What is WIC?

WIC, or the Special Supplemental Nutrition Program for Women, Infants and Children, is a nutrition program funded by the United States Department of Agriculture.

WIC is for:

  • Pregnant women 
  • Breastfeeding women who have had a baby in the last 12 months 
  • Women who have had a baby in the last 6 months 
  • Infants 
  • Children up to 5 years of age

WIC Offers:

  • Individualized nutrition counseling and group nutrition classes 
  • Breastfeeding promotion and support 
  • Referrals for health care and other services 
  • Vouchers for healthy food, including: 
    • Milk 
    • Soy-based beverage 
    • Cereal 
    • Whole-grain Bread, Brown Rice, Whole-wheat and Soft-corn Tortillas 
    • Fruits and Vegetables 
    • Juice 
    • Cheese 
    • Tofu 
    • Dried or Canned Beans, Peas and Lentils 
    • Peanut Butter 
    • Eggs 
    • Chunk-light Tuna or Salmon (for breastfeeding women only) 
    • Infant Formula 
    • Infant Cereal 
    • Infant Fruits and Vegetables 
    • Infant Meats (for fully breastfed infants only)

WIC Program Staff determines which foods and amounts that a participant receives based on individual needs.

Some WIC items may require a prescription from your doctor (such as non-contract milk- or soy-based infant formulas, special formulas or products, whole milk, tofu, or soy-based beverage).  Talk with a WIC Nutritionist for more information.

Program Eligibility:

You Must:

  • Have a health/nutrition risk factor based on: 
    • Height and weight measurements 
    • Blood test for low iron 
    • Health history 
    • Diet history
  • Meet WIC Income Guidelines based on:
    • A family income less than 185% of the U.S. Poverty Income Guidelines, or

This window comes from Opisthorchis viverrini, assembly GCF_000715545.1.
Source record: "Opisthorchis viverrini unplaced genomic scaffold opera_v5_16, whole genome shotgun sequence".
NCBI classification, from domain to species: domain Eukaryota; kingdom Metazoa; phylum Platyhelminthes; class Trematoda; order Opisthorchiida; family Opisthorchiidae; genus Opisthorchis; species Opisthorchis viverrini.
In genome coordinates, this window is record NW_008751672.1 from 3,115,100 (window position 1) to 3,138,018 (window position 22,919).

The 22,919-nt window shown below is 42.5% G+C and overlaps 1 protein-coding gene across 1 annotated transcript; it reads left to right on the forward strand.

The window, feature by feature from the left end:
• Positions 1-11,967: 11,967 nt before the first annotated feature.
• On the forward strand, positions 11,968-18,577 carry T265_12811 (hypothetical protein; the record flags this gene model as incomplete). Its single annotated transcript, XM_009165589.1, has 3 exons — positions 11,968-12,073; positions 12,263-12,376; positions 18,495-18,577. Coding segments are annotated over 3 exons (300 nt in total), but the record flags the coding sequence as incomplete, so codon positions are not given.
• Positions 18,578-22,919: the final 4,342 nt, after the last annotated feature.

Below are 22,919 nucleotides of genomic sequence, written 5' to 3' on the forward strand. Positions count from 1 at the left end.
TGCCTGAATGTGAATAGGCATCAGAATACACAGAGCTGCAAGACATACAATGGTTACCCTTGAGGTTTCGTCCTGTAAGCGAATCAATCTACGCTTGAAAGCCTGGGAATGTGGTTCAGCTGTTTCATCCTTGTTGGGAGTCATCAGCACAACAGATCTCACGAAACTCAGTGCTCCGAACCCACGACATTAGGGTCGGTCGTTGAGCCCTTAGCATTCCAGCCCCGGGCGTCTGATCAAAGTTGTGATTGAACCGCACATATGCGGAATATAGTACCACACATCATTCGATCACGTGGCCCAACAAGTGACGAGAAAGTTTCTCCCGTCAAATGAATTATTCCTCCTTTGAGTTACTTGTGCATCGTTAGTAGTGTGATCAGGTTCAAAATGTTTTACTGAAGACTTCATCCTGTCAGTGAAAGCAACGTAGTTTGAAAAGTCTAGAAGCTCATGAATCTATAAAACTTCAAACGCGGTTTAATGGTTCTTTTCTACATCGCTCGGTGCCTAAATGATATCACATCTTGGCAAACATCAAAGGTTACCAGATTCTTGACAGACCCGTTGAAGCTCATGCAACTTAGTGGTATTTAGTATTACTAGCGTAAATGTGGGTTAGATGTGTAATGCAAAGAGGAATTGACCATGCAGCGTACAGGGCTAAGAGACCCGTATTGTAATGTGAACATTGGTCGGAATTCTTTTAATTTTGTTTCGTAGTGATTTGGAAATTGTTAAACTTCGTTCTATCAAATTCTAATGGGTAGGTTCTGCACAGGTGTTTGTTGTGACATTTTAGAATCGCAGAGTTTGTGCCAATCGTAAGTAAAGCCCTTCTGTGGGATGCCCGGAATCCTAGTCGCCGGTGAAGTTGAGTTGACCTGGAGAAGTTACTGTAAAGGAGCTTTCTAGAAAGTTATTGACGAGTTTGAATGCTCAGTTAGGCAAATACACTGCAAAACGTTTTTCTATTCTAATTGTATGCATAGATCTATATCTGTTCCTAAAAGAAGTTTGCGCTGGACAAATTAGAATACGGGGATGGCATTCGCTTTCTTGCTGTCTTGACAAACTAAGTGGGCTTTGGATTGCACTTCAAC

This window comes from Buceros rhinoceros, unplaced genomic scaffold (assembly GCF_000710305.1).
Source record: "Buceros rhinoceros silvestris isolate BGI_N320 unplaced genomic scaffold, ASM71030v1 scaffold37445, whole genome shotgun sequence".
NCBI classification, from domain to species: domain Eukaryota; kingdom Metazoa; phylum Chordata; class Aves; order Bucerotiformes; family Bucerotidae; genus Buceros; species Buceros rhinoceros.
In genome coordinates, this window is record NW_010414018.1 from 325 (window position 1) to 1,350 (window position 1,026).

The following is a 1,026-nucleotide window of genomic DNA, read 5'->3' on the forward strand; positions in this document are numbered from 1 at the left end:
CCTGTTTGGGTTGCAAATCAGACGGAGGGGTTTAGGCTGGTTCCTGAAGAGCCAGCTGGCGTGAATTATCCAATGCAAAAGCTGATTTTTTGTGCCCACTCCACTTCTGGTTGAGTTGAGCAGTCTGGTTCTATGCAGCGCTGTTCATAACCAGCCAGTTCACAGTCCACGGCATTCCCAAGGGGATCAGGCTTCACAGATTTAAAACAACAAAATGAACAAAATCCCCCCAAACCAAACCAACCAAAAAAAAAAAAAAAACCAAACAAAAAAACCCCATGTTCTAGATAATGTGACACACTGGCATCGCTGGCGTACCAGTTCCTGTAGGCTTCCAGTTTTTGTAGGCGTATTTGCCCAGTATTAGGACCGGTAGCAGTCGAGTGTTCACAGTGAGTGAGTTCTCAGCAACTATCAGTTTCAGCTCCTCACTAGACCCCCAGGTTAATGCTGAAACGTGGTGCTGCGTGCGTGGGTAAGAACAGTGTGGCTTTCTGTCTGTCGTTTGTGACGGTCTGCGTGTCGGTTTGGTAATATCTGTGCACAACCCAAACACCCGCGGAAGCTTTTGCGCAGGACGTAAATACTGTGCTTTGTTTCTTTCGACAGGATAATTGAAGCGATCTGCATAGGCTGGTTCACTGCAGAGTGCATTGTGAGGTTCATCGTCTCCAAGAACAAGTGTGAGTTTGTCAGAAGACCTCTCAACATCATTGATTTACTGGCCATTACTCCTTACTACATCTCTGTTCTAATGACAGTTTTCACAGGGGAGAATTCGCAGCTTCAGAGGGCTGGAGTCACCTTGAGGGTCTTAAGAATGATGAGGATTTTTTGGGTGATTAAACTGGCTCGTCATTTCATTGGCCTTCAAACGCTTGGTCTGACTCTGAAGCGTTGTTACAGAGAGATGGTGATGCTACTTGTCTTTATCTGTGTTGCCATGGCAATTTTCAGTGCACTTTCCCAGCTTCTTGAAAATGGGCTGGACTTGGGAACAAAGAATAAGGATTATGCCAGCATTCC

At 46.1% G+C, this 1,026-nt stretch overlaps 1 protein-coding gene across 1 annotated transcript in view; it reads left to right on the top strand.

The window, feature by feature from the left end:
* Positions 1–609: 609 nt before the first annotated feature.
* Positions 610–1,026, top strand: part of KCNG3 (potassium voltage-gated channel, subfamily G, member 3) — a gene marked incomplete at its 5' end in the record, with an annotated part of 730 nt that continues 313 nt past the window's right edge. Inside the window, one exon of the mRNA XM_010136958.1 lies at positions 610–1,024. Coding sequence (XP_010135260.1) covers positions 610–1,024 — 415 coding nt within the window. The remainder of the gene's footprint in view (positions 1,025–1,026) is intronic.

• Receive Medicaid, Work First Families Assistance (TANF), or assistance from the Food Assistance Program (once referred to as Food Stamps).

Am I Eligible?

All kinds of families qualify for WIC. You may or may not be working. You may be a student. You may be single or married. You may live with your parents.

Use this WIC Prescreening Tool to help determine if you may be eligible for WIC benefits.

Applicants must be seen at the WIC Office to determine eligibility.
 

To Apply for the WIC Program:

Call the WIC office to make an appointment:

    919-250-4720 

What will I need?

You must be able to provide proof of identification, residence (where you live), and household income.

Examples of what you will need to bring include:

Identification (only one is needed): 

  • Valid driver's license/DMV ID card 
  • WIC wallet 
  • Social Security card 
  • Current work/school ID 
  • Current Medicaid card 
  • Current military ID 
  • Birth certificate 
  • Hospital crib card (for infants only) 
  • Passport 
  • Immunization record (for infants and children only) 
  • Insurance card/policy 
  • Bill or paycheck in your name (less than or equal to 60 days old) 
  • Voter registration card

Residence (only one is needed): 

  • Current Medicaid card 
  • Valid driver's license/DMV ID card